A new mom, 10 days post-partum cesarean section, worked all morning pouring herself into making a delicious home- cooked meal for us. As I sat at her table I swallowed hard and breathed deep as tears filled my eyes I felt guilt- I felt shame- I felt unworthy and overwhelmed.
I knew I didn’t need this meal, not in the way that the tiny bodies of her children needed it. I could not bring myself to eat the food she set before us, but also knew if I didn’t eat I would offend her causing her shame and embarrassment.
I questioned myself for a few minutes. I could not bare to waste a single bite, but then wondered if I left most of it untouched would she be able to give it to her children?
She walked around the room with a newborn baby in one arm and a servant’s heart in the other.
What was even more heart-wrenching was the fact that I knew where the money came from that paid for our meal…how she earned it.
I knew that, at 9 months pregnant, she sat hours upon hours in the scorching heat hand embroidering beautiful artwork onto a piece of cloth so that she might be able to provide for her family through the Threads of Blessing program.
I knew the amount of money that sat in the envelope she had received the day before and I understood the amount of money she had just spent on this beautiful meal for us.
I sat and grieved. She gave what, in her words, God called her to give.She gave in the midst of
-not knowing where her next meal would come from
-not knowing if her husband would be able to find work in a city where men and women fight to live- life.
She stepped out in obedience. She stepped out in faith trusting God- that he would provide for her family despite her questions and “what ifs.” She walked forward in grace extending a heart of thankfulness. She sacrificed for the sake of saying “thank you” because she felt God calling her to pour grace upon us.
As we sat at her table, She told us of her days before and after the earthquake. How her family was forced into one of the many “tent cities.” How she had to sit outside the tent because on most days the temperature inside the tent reached 120. She lost everything.
She shared about God’s faithfulness to her during this time. How she continued to put her hope and trust in the One who would eventually answer her plea with the blessing of moving her into Merci de Dieu Village.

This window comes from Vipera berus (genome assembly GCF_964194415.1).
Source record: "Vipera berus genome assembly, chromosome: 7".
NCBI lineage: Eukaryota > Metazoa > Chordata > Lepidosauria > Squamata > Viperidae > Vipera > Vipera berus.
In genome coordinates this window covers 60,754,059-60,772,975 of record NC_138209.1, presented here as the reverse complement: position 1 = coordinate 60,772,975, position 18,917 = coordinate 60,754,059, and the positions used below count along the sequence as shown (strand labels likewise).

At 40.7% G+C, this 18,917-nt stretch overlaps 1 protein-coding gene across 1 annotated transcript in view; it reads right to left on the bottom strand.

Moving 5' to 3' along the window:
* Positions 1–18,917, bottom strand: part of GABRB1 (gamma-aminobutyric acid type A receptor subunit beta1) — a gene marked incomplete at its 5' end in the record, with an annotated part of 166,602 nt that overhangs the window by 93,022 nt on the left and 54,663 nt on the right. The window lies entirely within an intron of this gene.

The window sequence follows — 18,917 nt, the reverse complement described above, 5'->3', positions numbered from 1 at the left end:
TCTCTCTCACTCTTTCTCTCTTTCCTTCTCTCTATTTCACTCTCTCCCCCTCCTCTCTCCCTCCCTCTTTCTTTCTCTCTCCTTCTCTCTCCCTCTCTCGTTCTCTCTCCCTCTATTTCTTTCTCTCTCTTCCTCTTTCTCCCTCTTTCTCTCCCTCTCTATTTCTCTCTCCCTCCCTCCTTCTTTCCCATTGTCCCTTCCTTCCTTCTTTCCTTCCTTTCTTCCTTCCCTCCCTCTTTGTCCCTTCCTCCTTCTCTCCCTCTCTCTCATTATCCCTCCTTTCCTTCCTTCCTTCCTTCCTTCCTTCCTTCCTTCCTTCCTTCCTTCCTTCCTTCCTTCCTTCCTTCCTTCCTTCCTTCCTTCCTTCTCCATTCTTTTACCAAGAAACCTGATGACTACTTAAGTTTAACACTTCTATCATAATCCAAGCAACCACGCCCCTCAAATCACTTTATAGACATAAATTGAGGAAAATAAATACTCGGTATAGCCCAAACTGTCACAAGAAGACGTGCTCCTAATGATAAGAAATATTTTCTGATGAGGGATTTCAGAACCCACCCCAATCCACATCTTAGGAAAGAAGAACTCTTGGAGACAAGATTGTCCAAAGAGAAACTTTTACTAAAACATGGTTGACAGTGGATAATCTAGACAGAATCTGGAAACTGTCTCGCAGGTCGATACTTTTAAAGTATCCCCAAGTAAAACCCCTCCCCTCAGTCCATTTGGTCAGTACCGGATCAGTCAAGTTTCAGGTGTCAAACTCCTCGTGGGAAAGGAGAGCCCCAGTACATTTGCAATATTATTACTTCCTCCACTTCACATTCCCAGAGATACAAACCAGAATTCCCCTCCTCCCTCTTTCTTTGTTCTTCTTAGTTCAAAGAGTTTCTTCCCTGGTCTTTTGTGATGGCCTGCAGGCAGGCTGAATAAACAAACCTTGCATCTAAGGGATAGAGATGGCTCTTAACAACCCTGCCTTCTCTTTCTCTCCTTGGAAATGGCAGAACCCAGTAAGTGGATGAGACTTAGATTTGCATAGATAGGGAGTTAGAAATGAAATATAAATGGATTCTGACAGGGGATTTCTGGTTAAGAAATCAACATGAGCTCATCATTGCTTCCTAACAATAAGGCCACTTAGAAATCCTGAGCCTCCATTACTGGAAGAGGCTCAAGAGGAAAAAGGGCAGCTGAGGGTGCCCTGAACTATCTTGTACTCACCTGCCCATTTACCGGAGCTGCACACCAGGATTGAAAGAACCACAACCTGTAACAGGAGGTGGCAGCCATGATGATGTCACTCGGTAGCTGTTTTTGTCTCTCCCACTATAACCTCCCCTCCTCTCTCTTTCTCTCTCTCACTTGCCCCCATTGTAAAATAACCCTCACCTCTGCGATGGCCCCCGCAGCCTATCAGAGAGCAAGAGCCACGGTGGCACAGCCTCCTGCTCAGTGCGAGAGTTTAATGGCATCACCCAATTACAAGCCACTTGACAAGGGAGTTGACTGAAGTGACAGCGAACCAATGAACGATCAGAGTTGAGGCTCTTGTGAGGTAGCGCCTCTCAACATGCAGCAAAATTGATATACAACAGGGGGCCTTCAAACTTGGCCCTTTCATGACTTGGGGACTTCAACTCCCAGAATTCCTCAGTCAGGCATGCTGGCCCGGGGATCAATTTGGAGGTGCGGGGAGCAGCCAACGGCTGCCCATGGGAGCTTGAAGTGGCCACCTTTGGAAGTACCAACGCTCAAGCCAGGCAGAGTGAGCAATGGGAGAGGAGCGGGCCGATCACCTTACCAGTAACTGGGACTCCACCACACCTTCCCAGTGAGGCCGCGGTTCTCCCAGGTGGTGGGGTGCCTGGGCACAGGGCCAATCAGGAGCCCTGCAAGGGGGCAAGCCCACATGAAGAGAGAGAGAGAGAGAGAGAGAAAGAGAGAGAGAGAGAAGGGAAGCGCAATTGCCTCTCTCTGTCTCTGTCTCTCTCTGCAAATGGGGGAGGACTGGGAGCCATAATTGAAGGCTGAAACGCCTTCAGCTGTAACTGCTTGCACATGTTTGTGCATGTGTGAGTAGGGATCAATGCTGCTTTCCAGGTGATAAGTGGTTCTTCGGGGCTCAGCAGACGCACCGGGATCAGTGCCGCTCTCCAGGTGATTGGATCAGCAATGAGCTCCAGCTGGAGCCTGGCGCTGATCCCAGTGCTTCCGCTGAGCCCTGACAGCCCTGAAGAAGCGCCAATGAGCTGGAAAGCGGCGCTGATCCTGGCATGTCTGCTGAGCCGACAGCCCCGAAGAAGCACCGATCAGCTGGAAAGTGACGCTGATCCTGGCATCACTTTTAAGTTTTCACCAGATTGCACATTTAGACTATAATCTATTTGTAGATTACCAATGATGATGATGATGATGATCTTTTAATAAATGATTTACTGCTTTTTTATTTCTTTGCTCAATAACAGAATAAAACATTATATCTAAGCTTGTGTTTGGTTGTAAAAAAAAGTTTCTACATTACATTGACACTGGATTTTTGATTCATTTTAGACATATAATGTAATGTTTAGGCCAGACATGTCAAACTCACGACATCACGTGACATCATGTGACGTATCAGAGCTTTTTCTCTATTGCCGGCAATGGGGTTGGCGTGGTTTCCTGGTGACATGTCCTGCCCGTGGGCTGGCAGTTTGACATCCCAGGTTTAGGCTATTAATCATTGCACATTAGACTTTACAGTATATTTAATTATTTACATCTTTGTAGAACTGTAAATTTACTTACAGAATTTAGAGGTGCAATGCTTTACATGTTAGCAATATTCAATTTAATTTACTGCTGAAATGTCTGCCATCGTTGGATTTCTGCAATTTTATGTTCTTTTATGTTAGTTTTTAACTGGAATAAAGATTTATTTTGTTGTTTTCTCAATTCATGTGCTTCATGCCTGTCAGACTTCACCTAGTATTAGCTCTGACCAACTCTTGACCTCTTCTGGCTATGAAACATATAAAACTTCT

She says she continues to trust God. She continues to put her hope in Him despite the every day circumstances surrounding her. She continues to wait, persevering in prayer, as her husband tries to find a job…to make a living.
I left her house that Sunday afternoon asking myself, “have I ever truly given- Sacrificing for another?
How much more am I called to give…To pour grace into others?”
I have a budget for giving. She gave what she didn’t have to give.
My giving is not sacrificial. My giving is me giving up a luxury- a date night, a meal out to dinner, a pedicure. She gave out of obedience in fullness of trusting in the One who has always provided for her.
I will always be grateful for the kindness she showed, the grace she walked in as her daughter washed our hands after the meal she spent an afternoon preparing for us- She not only served our bodies…she served our hearts forever..
It’s no secret that Hope is her own person. She does things on her own terms, in her own time. She isn’t as advanced in her vocabulary as Presley was at this age, but she excels in gross motor skills by leaps and bounds from where Presley was. Every evening I say a prayer with Hope that focuses on what we are thankful for. I start off by saying,
“Dear Jesus, thank you for mommy, daddy, Presley, and Hope, and….” …at which point she usually chimes in with “tank you for oranges and bananas, amen.” This evening, for the first time, she extended her list (and her vocabulary) to….